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Publication date: 11/10/2021

Lift Curve

The Lift Curve option provides another plot to display the predictive ability of a partition model. The lift curve plots the lift versus the portion of the observations. There is a point for each unique predicted probability value. Each predicted probability of a response level defines a portion of the observations that have a predicted probability greater than or equal to the unique predicted probability value. For a particular level of the response, the lift value is the ratio of the proportion of observed responses in that portion to the overall proportion of observed responses.

Note: For smaller models, it is possible that a large portion of the points have the same predicted probability value. If this probability is the highest predicted probability for the response level, the lift curve does not start at Portion = 0. For example, this is shown in the Low lift curve in Figure 4.18.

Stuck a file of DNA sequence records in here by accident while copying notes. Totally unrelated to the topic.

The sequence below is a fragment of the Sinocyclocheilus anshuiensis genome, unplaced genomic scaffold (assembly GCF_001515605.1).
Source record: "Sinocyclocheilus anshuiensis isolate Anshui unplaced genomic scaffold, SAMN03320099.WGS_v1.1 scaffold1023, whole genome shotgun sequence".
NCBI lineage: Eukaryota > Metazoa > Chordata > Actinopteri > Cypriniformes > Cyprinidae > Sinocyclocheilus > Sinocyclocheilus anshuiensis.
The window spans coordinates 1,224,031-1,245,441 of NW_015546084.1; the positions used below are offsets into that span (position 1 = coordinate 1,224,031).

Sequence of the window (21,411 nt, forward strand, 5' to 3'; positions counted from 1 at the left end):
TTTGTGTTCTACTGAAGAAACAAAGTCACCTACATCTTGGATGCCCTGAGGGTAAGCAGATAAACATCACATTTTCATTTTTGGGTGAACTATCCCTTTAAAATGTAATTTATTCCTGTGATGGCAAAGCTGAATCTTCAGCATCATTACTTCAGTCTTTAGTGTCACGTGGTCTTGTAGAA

Figure 4.18 Lift Curve 

Lift Curve

Figure 4.19 Lift Table for Lift Curve 

Lift Table for Lift Curve

Figure 4.19 provides a table of values to demonstrate the calculation of Lift and Portion used for the High lift curve shown in Figure 4.18. A partition model with five splits was built to predict the response, Y Binary. Y Binary has two levels: Low and High. The lift curve is based on 309 observations. There are 83 observed High responses for an overall rate of 0.27.

Prob High: The five unique predicted probability values from the partition model for the High response level.

N > Prob High: The number of observations that have a predicted probability value equal to or greater than the value in Prob High.

Portion: N > Prob High divided by 309, the total number of observations.

N High in Portion: The number of observations in each portion that have an observed High response.

Portion High: N High in Portion divided by N > Prob High.

Lift: Portion High divided by 0.27, the overall rate of the observed High response.

Lift measures how many High responses fall in each portion as compared to the expected number of High responses for that portion. For the first 6% of the data set the lift is 3.72. Using the model to select the 6% of the observations with the highest predicted values results in 3.72 more High responses than if that 6% were selected at random.

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